The IU Libraries Awards and Scholarship Committee selected two winners, McKaylyn Lynch and Sarah Kurpius, for the 2020-2021 Sam Burgess Undergraduate Research Award.
Looking for Quality Undergraduate Research
The Burgess Award criteria requires finesse and refinement when using library resources. Besides submitting their research, students write an essay explaining how they used library resources. Applicants must show information literacy by demonstrating skills such as information retrieval, evaluation, management, and synthesis. Students who win the award also communicate their research with clarity and use proper citations. Lastly, the committee looks for an experience of personal growth in research skills.
McKaylyn Lynch and Women’s Electability
McKaylyn Lynch, an environmental and sustainability studies major, wondered why there was such a gap between Democratic and Republican women getting elected to Congress. Interested in the topic of women and politics for years, she says, “I recognized that the increase in women getting elected was evident in the Democratic party and severely lacking for Republicans. This realization pushed me to ponder the root of the disparity, and a desire to gain a deeper understanding to how this may be at the core of many women's issues in the United States.”
To tackle her question, McKaylyn used a myriad of sources. Starting with IUCAT, she found academic articles and essays, books, e-books, and contemporary news sources. As Laura Clapper, her nominating faculty member, noted, “The analysis required to interweave so many various sources were impressive.” Not only did McKaylyn have an extensive bibliography, she synthesized her information expertly, keeping a scholarly perspective. For her in-text citations, she used hyperlinks that take the reader directly to the source; links like one would find in online, academic journals.
When asked, she said her favorite resource was the book How We Get Free: Black Feminism and the Combahee River Collective, which is the primary source in which the term “identity politics” originated. Whereas the Collective used the term as an indication of strength, today it is used to gloss over identity. Starting with feminist studies journals, McKaylyn emersed herself in feminist theories. As her questions and answers evolved, she searched political and academic journal articles and books. Finally, she examined modern media with a critical eye, noting bias. She describes her results: “A dynamic archive of sources for academics interested in the issue to utilize in the present and future.”
Her essay “The Controversy of Conservative Feminism: How a Conservative Ideology Hinders Republican Women’s Electability and What This Means for Women’s Issues” will be placed in ScholarWorks later this summer.
Sarah Kurpius and Trilingual Research
An International Studies and Spanish major, Sarah Kurpius is the first Burgess applicant to submit their research in Spanish. “La plaza del diamante y el abuso de relaciones personales y políticas / The Time of the Doves and the Abuse of Personal and Political Relationships” is a literary critique of the Catalan novel La plaça del Diamant by Mercè Rodoreda. The novel chronicles the abusive relationship between the husband and wife. Sarah explains, “My essay created a geopolitical parallelism between the abusive relationship between Catalonia and Spain and Natalia and her husband, el Quimet.” Not only did Sarah search for sources in Spanish and English, she looked for Catalan resources as well. Due to the pandemic, she found Hathi-Trust full-text e-books vital. Sarah did not simply throw terms into IUCAT, she described how she used the advanced features, zeroing in on concepts, using one of the three languages and switching languages if nothing resulted.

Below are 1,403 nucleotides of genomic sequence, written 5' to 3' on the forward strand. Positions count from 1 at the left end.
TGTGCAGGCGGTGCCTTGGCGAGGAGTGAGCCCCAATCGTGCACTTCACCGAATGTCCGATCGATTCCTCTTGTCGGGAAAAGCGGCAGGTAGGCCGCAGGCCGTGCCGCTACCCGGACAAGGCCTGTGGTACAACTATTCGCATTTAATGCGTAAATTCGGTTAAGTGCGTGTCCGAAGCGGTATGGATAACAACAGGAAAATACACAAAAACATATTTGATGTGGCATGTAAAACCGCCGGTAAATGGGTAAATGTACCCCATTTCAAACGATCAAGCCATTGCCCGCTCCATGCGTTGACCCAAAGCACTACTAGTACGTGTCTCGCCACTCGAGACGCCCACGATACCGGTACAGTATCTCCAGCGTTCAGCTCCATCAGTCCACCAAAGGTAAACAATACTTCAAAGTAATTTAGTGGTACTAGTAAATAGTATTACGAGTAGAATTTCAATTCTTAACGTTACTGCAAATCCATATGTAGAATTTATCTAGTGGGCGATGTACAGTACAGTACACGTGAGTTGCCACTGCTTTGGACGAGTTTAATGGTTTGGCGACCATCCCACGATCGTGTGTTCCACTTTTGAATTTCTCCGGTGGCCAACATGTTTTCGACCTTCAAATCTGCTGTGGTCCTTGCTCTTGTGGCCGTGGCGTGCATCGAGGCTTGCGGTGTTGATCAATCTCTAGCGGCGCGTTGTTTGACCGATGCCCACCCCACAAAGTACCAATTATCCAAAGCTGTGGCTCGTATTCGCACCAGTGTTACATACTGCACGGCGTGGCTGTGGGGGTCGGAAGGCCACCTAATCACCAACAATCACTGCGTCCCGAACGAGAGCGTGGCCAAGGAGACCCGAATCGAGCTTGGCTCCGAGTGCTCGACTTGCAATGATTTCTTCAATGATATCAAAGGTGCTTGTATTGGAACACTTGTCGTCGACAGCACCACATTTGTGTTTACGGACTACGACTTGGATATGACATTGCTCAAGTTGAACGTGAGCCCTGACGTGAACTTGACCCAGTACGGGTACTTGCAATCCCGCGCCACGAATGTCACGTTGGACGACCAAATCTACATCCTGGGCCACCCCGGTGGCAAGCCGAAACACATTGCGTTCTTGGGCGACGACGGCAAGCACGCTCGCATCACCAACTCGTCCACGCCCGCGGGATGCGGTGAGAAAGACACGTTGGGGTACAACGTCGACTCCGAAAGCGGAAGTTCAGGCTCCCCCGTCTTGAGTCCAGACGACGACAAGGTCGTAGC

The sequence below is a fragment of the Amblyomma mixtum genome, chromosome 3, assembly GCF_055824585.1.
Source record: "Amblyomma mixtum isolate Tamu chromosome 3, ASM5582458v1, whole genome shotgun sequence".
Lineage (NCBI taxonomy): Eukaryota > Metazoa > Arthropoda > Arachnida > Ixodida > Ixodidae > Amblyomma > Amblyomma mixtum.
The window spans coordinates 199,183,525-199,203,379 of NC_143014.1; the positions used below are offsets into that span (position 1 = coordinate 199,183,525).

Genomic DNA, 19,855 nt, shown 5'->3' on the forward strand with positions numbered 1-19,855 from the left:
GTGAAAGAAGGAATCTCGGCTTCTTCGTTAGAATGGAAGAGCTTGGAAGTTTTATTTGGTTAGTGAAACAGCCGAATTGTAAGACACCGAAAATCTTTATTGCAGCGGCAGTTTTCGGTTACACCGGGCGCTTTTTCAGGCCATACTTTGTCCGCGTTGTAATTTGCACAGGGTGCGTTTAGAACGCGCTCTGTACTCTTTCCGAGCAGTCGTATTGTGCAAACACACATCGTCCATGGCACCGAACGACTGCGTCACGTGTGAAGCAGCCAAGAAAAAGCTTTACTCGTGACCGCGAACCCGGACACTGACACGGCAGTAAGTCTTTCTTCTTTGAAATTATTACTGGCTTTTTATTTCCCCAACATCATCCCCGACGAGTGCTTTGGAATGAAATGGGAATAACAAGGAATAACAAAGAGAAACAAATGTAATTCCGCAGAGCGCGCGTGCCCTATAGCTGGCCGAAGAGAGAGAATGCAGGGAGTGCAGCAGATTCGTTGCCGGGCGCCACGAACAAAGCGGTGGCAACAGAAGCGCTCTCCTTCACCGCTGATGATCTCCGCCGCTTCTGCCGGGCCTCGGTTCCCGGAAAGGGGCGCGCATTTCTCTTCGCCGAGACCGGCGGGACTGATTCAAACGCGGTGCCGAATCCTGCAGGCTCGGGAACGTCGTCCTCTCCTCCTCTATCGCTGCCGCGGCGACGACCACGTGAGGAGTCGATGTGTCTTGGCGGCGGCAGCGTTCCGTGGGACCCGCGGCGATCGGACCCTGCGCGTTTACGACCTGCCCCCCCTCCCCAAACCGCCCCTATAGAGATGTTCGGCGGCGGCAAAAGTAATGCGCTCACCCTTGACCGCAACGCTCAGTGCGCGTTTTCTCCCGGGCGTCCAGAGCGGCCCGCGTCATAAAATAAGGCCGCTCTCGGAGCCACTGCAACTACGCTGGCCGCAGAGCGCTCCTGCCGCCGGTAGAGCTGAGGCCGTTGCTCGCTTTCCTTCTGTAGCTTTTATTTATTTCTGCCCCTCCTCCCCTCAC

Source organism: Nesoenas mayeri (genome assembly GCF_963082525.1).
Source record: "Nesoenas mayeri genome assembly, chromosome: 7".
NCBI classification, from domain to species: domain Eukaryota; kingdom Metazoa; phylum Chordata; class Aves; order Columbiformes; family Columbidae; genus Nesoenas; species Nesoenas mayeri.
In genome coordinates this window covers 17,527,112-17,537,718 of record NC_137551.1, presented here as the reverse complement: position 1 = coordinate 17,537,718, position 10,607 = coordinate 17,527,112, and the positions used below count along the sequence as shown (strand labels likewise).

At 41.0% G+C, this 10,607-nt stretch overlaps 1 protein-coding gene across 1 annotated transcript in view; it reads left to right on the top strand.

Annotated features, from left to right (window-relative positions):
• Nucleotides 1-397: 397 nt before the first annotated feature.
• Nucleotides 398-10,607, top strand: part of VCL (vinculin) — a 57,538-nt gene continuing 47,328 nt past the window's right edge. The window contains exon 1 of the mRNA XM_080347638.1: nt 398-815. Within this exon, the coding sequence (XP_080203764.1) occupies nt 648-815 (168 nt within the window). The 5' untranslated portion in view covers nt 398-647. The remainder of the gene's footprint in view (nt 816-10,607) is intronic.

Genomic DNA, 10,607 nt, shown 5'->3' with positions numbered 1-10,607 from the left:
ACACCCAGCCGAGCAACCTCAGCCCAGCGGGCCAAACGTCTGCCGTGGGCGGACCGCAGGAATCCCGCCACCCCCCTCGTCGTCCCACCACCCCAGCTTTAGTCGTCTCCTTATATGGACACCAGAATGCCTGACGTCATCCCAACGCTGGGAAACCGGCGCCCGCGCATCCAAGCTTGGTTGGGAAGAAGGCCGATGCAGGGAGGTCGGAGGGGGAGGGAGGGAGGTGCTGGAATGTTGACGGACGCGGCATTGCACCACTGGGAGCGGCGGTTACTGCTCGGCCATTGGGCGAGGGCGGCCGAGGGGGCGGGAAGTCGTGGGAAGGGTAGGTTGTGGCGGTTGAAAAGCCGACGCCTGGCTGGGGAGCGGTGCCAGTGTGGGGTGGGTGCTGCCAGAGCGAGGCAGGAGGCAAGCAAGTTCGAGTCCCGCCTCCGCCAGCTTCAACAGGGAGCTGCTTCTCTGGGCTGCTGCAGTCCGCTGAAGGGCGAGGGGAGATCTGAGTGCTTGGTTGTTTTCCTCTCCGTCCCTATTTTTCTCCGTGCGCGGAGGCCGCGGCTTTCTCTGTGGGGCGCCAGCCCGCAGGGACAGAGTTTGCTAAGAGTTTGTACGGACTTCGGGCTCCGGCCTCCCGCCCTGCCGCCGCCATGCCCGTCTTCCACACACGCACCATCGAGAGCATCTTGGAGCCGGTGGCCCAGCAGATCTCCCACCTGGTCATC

Because Sarah’s essay –though not her methods piece-- was written in Spanish, the IU Libraries Awards and Scholarship Committee called on Luis Gonzalez, the head of area studies and librarian for Latin American, Iberian, Latino, and Chicano-Riqueño Studies, to read the research. According to Gonzalez, Sarah’s resource selections were exceptional as was the resulting research. Professor Rhi Johnson, who nominated Sarah’s work, described it as a “Spanish-language piece of sophisticated literary criticism” and “demonstrates effective application of information literacy.”
Sarah suggests being adventurous and using IUCAT’s advanced features. She says, “Type in a keyword and even if a resource doesn't fully seem like it will fit, sometimes unlikely-seeming resources are the most interesting.” In addition, another research tip she has is to use Interlibrary Loan and Hathi Trust.
Working on her paper, she had two favorite resources: Catalonia Reborn: How Catalonia Took On the Corrupt Spanish State and the Legacy of Franco by Chris Bambery and George Kerevan, because it “provided vital historical context” of Spain and Catalonia. She also appreciated Language Attitudes, National Identity and Migration In Catalonia: 'What the Women Have to Say' by Mandie Iveson. Delving into actual women’s stories who lived through Franco’s dictatorship, Sarah shares, “I loved getting to include specifically Catalan women’s perspectives because the novel I was writing about focuses on a Catalan woman experiencing repression and exploitation.”
Sarah’s essay can be found in IU ScholarWorks later this summer.
About the Burgess Award
Established in 2006 by librarian Jo Burgess, the Sam Burgess Undergraduate Research Award encourages the extensive use and understanding of IU Libraries resources in support of undergraduate research. It is named after Burgess’ son, a lover of reading and learning. With the deadline in March, the $2500 award covers the previous year, from January to December.